In the early morning of winter in Derge, the sun has not yet spilled into the valley. In the small town’s Derge Printing House, it was quiet and peaceful. As the warm sun rises, the sun shines through the windows of the printing house, shining light on the countless scriptures.
The Derge Printing House is located in a deep mountain gorge in Derge County, Garze Tibetan Autonomous Prefecture, Sichuan Province. This temple, known as the “bright pearl of the snow mountains”, was founded in 1792 by the 12th Derge chieftain, Choekyi Danba Tsering. The construction lasted 27 years through the reigns of three chieftains. The printing house’s unique Tibetan architecture, windowsills, carvings, and rich paintings are breathtaking.
For protection against fire, no lighting equipment is used in any room that houses scripture printing blocks, so everything depends on natural light. Walking into the warehouse where scriptures are stored, there is a thick scent of ink. Shelves of printing blocks are arranged neatly, and the books are classified by edition.
The Derge Printing House is not only a printing house, but also a museum and a library. The existing scripture printing blocks include Tibetan-language Buddhist classics, medicine, philosophy, and astronomical calendars. It has the most collections among printing houses in Tibetan-inhabited areas of China.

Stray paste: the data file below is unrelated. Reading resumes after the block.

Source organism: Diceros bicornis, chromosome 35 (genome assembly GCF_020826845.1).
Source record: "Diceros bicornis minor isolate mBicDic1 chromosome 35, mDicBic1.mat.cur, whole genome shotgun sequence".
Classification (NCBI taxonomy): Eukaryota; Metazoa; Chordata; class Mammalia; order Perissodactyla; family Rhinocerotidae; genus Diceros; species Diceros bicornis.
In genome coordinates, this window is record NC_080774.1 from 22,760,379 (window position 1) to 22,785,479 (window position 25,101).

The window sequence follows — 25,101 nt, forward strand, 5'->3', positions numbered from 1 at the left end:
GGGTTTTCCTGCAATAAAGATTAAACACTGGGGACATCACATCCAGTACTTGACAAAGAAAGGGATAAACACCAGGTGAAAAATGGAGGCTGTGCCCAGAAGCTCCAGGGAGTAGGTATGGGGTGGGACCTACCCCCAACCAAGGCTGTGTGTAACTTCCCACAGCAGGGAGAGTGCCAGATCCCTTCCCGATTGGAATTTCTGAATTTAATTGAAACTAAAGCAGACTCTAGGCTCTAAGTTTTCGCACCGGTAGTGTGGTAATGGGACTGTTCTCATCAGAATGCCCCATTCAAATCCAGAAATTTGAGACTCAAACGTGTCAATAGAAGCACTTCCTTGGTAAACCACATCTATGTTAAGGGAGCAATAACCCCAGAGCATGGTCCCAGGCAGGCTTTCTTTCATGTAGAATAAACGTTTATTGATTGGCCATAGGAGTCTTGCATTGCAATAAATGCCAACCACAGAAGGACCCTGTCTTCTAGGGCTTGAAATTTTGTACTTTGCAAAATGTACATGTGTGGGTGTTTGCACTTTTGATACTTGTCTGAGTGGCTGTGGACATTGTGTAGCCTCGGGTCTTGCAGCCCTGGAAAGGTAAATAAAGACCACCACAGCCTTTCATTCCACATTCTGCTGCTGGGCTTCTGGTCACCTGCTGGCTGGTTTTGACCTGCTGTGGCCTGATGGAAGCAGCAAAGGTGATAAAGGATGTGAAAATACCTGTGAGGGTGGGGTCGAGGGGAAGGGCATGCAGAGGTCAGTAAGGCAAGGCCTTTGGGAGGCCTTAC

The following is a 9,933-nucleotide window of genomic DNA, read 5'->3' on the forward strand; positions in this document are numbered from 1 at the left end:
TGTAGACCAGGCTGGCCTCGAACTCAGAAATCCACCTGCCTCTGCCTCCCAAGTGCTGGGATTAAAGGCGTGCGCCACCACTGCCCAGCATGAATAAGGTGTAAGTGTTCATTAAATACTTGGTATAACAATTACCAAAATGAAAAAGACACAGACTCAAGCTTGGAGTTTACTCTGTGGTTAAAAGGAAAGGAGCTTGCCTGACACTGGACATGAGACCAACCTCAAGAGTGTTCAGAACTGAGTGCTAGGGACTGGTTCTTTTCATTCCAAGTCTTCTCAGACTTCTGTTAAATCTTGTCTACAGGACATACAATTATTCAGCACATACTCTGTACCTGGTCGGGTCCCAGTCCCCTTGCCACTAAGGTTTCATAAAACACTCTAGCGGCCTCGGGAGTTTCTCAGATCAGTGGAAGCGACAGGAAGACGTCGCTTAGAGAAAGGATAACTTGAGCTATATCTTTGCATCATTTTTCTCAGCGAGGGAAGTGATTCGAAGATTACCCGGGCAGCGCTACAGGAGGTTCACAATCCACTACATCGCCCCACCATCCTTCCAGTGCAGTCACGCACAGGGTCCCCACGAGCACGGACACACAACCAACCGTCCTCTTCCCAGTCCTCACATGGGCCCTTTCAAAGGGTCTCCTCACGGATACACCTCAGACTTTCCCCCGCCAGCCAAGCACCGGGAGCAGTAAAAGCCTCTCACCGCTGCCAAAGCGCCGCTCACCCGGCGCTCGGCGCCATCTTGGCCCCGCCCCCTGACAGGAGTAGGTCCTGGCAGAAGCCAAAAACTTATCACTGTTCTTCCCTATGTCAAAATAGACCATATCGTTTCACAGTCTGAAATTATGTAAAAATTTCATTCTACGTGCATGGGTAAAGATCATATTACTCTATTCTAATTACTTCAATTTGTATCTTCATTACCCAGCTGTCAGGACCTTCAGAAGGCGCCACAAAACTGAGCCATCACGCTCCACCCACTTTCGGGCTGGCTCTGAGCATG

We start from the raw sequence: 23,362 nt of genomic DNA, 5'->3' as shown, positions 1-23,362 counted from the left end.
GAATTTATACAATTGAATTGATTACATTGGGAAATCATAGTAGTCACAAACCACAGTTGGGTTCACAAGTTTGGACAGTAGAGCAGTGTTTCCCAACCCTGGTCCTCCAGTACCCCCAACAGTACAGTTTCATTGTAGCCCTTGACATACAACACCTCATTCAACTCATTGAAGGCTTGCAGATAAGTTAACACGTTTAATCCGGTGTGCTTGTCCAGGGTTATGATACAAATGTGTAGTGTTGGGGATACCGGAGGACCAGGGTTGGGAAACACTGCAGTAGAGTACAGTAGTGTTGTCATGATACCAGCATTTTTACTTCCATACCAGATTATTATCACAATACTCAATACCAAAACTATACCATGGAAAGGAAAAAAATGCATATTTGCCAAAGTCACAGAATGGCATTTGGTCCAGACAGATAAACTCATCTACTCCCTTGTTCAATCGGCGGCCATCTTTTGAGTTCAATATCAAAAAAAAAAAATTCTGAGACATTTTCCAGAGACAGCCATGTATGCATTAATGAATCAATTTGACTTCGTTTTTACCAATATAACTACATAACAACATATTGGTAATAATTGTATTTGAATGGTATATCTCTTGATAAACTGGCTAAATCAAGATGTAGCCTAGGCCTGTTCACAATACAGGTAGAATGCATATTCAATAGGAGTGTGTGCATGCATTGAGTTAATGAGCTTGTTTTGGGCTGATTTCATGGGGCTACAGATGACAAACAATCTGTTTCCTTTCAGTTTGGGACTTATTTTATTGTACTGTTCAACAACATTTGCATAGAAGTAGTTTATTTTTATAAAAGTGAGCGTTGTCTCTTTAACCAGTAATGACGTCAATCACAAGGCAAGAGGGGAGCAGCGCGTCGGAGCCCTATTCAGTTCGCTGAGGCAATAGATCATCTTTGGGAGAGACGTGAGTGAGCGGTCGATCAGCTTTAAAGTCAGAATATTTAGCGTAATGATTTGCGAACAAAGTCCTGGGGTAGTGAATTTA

There are 320,000 printing blocks of Tibetan classics and a large number of prints reserved in the vast warehouses of the printing house. Thanks to complicated and meticulous antiseptic and insect control treatments, the prints have been well-preserved for three hundred years.
In order to preserve and pass down the printing blocks, the Derge Printing House seals them for a protection period, and only a limited amount undergo protective printing. From 2018 to 2020, the Derge Printing House will implement final limited protective printing of exhausted editions, after which the old printing blocks will be sealed and preserved, and only new editions will be printed.
The place where printing staff work. Due to climate, the printing time is only in operation for half a year, from the fifteenth day of the third Tibetan calendar month to the twentieth day of the ninth Tibetan calendar month. As it is currently winter, there are no printing staff working at this time.